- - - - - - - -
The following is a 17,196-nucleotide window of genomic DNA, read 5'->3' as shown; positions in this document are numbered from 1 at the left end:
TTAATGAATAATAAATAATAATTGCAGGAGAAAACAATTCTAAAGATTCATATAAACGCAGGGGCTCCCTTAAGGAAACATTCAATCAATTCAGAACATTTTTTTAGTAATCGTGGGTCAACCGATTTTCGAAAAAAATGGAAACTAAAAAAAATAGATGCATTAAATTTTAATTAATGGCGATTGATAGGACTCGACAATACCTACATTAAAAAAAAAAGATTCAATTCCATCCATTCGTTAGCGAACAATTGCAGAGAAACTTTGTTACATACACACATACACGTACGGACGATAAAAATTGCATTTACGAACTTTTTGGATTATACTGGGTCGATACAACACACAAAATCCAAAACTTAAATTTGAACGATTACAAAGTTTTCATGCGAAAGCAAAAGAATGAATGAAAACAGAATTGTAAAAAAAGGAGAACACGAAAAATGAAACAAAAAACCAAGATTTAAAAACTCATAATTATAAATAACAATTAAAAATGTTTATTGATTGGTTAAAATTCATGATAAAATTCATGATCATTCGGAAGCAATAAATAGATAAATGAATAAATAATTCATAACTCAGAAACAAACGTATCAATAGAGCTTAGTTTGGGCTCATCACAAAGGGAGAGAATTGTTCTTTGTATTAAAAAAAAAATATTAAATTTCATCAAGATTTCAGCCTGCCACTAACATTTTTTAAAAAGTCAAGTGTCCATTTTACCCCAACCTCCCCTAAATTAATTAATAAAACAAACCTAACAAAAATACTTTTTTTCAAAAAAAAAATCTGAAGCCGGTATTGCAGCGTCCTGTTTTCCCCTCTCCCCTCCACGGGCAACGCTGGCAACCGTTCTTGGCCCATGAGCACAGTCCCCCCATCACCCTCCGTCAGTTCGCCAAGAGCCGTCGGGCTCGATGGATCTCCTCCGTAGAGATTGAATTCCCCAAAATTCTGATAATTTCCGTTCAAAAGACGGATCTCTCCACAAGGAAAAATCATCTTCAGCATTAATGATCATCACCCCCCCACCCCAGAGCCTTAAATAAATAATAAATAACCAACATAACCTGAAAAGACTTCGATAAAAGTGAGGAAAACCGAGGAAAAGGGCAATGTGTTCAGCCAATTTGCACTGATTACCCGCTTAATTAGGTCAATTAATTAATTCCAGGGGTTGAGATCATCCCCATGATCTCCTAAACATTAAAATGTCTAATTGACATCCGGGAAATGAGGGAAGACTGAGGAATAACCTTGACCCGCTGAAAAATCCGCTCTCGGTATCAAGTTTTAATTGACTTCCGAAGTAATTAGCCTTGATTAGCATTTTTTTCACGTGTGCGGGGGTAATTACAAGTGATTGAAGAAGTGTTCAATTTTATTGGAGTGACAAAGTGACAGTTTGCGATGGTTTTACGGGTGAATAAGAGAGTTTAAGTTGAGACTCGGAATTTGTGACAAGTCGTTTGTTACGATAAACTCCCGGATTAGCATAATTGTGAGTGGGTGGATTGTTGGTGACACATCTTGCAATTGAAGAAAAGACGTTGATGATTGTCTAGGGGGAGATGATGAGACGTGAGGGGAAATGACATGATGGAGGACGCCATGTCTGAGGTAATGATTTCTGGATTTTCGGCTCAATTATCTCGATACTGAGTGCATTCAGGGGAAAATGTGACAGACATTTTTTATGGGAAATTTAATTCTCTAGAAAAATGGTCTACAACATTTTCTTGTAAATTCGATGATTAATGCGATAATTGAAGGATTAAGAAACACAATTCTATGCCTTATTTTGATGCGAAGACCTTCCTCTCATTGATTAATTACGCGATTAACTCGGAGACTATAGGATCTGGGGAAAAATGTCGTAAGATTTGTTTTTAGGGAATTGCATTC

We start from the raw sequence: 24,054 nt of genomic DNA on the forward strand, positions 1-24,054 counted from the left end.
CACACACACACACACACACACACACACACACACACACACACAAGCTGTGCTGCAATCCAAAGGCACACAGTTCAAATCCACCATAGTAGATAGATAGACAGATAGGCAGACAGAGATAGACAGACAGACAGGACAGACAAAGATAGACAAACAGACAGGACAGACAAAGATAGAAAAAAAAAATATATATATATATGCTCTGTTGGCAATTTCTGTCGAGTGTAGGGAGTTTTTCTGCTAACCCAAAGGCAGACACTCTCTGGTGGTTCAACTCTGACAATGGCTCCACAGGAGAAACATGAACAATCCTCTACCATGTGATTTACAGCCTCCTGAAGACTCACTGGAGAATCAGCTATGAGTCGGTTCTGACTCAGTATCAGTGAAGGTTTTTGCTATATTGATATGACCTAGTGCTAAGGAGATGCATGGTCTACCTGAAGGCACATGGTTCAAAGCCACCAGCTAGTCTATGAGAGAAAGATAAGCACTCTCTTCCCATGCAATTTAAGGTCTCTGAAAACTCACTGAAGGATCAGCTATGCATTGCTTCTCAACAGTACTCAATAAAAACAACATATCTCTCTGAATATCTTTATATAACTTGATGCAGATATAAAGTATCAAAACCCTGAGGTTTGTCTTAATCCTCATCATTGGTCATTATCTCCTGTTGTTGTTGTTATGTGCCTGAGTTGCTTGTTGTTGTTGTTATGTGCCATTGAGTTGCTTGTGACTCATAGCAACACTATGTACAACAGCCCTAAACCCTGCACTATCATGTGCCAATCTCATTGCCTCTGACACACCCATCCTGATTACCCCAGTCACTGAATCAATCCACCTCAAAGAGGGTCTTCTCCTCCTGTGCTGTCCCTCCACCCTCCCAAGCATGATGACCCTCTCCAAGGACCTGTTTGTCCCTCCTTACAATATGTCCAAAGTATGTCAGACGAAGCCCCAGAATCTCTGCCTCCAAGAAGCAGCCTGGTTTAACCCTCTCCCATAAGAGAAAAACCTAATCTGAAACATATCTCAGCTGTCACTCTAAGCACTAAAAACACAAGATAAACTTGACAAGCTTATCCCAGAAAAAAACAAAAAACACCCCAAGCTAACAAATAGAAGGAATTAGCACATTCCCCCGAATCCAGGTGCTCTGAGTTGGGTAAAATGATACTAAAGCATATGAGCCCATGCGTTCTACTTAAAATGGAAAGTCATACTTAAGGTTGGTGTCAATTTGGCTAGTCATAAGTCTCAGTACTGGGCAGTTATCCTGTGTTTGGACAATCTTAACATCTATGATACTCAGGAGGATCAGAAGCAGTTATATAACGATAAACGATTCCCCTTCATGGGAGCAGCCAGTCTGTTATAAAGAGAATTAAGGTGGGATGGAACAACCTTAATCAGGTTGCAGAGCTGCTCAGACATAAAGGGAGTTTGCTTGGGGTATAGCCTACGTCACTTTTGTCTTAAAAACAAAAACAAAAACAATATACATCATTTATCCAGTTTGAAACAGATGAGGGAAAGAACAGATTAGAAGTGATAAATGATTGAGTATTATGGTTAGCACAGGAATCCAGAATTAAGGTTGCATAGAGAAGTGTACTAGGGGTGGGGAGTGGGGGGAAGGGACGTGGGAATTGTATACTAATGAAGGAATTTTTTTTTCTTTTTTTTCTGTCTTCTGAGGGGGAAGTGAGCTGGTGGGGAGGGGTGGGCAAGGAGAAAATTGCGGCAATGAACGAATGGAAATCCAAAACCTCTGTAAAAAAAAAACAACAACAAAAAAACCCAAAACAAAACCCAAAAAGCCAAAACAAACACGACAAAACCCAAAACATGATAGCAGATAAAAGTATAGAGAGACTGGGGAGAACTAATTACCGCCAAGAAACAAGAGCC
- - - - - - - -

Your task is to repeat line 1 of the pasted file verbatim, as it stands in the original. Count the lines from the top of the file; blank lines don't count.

The following is a 17,196-nucleotide window of genomic DNA, read 5'->3' as shown; positions in this document are numbered from 1 at the left end: